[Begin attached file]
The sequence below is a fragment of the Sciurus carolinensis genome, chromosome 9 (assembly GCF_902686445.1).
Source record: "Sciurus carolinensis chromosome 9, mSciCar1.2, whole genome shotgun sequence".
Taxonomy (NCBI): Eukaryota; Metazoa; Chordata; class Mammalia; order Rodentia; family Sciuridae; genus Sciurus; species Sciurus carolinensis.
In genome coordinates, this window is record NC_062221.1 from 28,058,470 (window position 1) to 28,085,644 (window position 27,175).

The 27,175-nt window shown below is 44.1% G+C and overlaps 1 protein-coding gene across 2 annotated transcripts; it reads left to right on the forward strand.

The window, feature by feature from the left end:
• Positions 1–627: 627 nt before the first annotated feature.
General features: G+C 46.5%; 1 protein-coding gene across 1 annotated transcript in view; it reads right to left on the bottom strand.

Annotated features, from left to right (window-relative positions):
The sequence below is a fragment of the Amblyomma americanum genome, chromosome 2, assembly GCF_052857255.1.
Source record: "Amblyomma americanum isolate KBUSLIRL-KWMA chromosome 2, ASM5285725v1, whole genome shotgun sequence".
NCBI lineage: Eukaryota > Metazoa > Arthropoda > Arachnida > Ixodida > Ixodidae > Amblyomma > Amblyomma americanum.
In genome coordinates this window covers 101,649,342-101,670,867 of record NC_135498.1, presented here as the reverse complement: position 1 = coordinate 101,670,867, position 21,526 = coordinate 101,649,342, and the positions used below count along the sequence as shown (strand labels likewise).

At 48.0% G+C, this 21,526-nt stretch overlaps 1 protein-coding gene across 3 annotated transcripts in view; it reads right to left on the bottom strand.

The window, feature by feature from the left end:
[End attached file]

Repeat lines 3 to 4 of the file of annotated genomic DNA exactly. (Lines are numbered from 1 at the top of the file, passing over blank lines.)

Taxonomy (NCBI): Eukaryota; Metazoa; Chordata; class Mammalia; order Rodentia; family Sciuridae; genus Sciurus; species Sciurus carolinensis.
In genome coordinates, this window is record NC_062221.1 from 28,058,470 (window position 1) to 28,085,644 (window position 27,175).